Aramco changes PetroRabigh clean fuels scheme scope

02 October 2012

Seven international firms submitted bids for the front-end design in June

Saudi Aramco is making changes to the scope for the front-end engineering (feed) contract that will cover the PetroRabigh clean fuels project at the Rabigh refinery on the Red Sea coast of Saudi Arabia.

Seven international engineering consultancies submitted bids for the feed at the Rabigh project in June, but Aramco is now expected to ask for revised submissions.

“[Aramco] wants to make a couple of amendments to its original plans,” says a source familiar with the contract. “It is not clear as yet how extensive these changes are going to be.”

The engineering consultancies who bid for the original contract are:

  • Foster Wheeler (US)
  • Jacobs Engineering (US)
  • JGC Corporation (Japan)
  • KBR (US)
  • Sinopec (China)
  • Tecnicas Reunidas (Spain)
  • WorleyParsons (Australia)

The project is part of the kingdom’s policy of significantly lowering the sulphur content of its refined products. When completed, the refinery will meet global product specification requirements by reducing the sulphur content of gasoline to 10 parts-per-million (ppm).

The scope of work for the feed includes designing the new facilities, as well as an extensive equipment list. This process will include liaising with technology providers to establish the most cost-effective technology. From this, the capital expenditure of the project will be established along with the operational expenditure for when construction is completed.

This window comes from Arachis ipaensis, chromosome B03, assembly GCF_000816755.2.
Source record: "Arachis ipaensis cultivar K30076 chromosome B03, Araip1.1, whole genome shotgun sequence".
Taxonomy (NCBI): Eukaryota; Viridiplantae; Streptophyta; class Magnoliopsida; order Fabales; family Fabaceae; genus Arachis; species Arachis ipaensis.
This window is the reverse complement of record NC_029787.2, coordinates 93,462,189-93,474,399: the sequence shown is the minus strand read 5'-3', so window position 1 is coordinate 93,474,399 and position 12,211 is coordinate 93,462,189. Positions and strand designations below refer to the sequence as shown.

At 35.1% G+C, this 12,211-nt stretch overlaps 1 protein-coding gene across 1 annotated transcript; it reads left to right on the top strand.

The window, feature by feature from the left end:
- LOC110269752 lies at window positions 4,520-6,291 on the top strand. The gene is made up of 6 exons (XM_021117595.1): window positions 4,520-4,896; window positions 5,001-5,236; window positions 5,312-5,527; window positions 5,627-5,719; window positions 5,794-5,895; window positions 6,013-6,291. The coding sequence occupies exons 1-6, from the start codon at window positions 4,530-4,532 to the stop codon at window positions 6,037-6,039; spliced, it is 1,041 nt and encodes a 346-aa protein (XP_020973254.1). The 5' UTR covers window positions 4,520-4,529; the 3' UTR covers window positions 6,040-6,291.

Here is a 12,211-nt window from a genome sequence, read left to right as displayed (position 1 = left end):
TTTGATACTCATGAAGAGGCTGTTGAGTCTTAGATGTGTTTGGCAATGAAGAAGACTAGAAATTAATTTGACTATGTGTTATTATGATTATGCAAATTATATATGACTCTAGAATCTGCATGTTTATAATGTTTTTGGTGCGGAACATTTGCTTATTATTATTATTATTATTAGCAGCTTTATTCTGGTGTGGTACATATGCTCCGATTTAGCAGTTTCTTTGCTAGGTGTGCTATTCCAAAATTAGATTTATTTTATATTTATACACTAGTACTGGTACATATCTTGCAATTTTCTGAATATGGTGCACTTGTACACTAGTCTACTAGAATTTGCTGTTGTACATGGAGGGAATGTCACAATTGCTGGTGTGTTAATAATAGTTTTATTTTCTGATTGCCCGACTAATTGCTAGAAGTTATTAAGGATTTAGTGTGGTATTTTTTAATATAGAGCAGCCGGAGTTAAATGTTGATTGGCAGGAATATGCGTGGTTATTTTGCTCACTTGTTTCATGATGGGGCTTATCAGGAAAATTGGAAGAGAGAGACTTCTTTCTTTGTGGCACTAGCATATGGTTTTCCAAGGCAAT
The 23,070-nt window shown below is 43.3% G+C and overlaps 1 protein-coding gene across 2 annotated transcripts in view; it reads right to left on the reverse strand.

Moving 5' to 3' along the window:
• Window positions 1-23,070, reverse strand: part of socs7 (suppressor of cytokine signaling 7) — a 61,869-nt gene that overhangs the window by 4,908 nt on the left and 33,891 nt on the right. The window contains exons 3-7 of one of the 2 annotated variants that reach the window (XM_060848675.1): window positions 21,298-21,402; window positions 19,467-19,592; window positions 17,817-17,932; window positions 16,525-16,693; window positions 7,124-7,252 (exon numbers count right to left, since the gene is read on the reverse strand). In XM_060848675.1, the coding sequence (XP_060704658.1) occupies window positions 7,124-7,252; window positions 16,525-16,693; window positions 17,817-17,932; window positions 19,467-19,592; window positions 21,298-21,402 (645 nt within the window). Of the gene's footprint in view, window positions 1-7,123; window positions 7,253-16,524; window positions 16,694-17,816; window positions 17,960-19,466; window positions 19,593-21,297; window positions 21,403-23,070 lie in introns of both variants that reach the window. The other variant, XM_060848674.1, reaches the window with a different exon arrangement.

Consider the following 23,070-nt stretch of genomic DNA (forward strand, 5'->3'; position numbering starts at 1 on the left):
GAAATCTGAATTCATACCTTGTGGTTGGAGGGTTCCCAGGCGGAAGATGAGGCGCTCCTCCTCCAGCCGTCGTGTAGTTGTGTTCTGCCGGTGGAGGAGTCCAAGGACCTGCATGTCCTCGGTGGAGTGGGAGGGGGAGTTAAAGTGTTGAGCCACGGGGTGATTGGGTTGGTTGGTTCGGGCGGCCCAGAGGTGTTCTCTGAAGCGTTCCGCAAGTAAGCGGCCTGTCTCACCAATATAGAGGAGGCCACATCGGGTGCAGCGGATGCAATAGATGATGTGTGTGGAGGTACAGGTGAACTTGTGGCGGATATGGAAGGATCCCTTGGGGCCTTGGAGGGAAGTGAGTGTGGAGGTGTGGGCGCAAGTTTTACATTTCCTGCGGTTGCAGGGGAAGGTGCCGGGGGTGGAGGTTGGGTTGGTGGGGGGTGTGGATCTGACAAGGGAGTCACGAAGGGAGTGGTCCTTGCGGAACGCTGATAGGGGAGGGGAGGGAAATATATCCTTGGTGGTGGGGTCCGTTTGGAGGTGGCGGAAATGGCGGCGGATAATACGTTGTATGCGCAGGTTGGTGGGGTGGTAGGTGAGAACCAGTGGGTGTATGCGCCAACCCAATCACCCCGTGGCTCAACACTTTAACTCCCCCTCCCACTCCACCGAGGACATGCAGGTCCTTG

The exact budget of the scheme has not yet been determined, but it is expected to run to at least $1bn. The amount of man-hours required for the feed is expected to be several hundred thousand.

Saudi Aramco has a number of clean fuels schemes at the majority of its domestic refinery facilities. The Ras Tanura and Riyadh refineries are both at the feed phase of their clean fuels programmes.

The Rabigh refinery has been in operation since 1989 and has a capacity of 400,000 barrels a day. it is connected to the refining and petrochemicals complex PetroRabigh, a joint venture between Aramco and Japan’s Sumitomo Chemical.

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